Off-duty volunteer Bayport firefighters Joseph Walsh and Rich Carey were celebrating their daughters’ confirmations during a gathering at Walsh’s home Sunday night when they heard a loud boom — then the power went out.

Their kids came in from playing soccer on the lawn with news: A plane had crashed right on their street.

Walsh’s 12-year-old son Joey called 911 while he bolted — in socks but no shoes — to where the single-engine Piper Cherokee with two men onboard had crashed after takeoff from the Bayport Aerodrome about 7:04 p.m.

Flames some 25 feet high shot from the aircraft, which had been bound for upstate Orange County. Walsh, a retired FDNY firefighter, grabbed a garden hose and started extinguishing the blaze.

Trapped in the cockpit of the upside down plane was pilot Scott Clifford, 34, of upstate Wallkill and passenger Michael Rome, 66, of upstate Greenwood Lake.

“If we didn’t put the fire out, the guys were dead,” said Walsh, who with his colleagues recounted their lifesaving efforts Monday afternoon at the firehouse.

Carey and another Bayport firefighter, Ed Somerville, who arrived as Walsh was still battling the blaze, pried open the cockpit door. Somerville spoke to Clifford, who asked if Rome was OK and whether the plane had injured anyone on the ground.

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“We’re gonna get you out,” Somerville told him.

Rome was underneath Clifford and barely visible, Somerville said.

“I looked down and saw an arm. . . . I felt a pulse,” said Somerville when he checked on Rome. “I told him, ‘He’s still breathing.’ ”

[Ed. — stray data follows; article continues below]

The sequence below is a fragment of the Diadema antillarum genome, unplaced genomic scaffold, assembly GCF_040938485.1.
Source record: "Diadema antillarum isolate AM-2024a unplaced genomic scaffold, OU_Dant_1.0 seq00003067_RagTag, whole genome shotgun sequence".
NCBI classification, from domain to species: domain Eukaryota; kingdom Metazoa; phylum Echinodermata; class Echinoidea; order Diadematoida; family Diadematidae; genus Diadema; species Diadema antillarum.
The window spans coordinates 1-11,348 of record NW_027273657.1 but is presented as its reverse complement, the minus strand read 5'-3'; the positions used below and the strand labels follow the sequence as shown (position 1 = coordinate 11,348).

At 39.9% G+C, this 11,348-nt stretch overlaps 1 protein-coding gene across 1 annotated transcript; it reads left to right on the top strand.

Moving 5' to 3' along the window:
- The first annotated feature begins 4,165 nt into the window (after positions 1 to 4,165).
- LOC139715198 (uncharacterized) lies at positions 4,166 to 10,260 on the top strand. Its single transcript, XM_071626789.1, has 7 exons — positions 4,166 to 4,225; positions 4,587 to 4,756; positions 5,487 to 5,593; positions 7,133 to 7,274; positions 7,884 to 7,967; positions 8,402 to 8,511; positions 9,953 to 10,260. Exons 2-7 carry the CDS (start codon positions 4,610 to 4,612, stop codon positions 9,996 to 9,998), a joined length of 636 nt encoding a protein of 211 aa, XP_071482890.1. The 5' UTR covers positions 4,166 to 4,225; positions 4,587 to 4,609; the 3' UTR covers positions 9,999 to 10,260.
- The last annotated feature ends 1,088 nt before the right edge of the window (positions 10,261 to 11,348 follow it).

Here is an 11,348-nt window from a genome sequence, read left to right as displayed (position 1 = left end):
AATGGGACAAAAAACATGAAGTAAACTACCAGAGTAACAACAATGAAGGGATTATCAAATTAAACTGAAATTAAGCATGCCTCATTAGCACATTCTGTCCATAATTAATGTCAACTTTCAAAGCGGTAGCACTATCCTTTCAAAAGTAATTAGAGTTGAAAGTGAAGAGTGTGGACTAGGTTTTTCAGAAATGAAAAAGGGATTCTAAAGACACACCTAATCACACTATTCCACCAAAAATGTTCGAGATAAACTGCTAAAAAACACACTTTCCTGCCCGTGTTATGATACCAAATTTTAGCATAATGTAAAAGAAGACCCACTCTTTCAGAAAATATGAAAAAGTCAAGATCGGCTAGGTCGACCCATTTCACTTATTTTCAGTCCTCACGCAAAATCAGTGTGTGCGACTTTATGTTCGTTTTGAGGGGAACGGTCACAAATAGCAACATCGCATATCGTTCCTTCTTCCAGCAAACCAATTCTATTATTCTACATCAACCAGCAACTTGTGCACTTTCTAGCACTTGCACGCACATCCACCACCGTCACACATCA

But both victims’ legs were wedged in the engine compartment, said Bayport firefighter Jerry Dietz, who had to get in the cockpit to pull the men out. Both victims were airlifted to Stony Brook University Hospital, where Clifford was listed in serious condition Monday and Rome was upgraded from fair to good, said hospital spokeswoman Melissa Weir.

Relatives of Clifford and Rome declined interview requests Monday, but in a statement released by the hospital on their behalf, thanked the firefighters for their “heroic efforts.”

“We would like to extend our deepest gratitude to the good Samaritans in the Bayport Community, as well as the First Responders for their heroic efforts in helping rescue Scott and Michael,” the statement said.

Suffolk police said the cause of the crash at Third Avenue and Second Street appeared to be engine failure.

Both the Federal Aviation Administration and the National Transportation Safety Board are investigating.

James Vosswinkel, Stony Brook’s trauma chief, said Monday that the prognosis for both men is good and credited the “quick actions” of the firefighters for saving their lives.

Clifford broke both femurs and several ribs, and Rome had a concussion and a bruised lung. Neither could have escaped the plane by themselves, Vosswinkel said, adding they likely would have succumbed to smoke inhalation or burns if they weren’t extricated.

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“Now you’re talking about smoke inhalation and right there your mortality jumps through the roof,” he said. “They didn’t run, these people came toward them. . . . The residents of Suffolk County truly showed what they’re made of. ”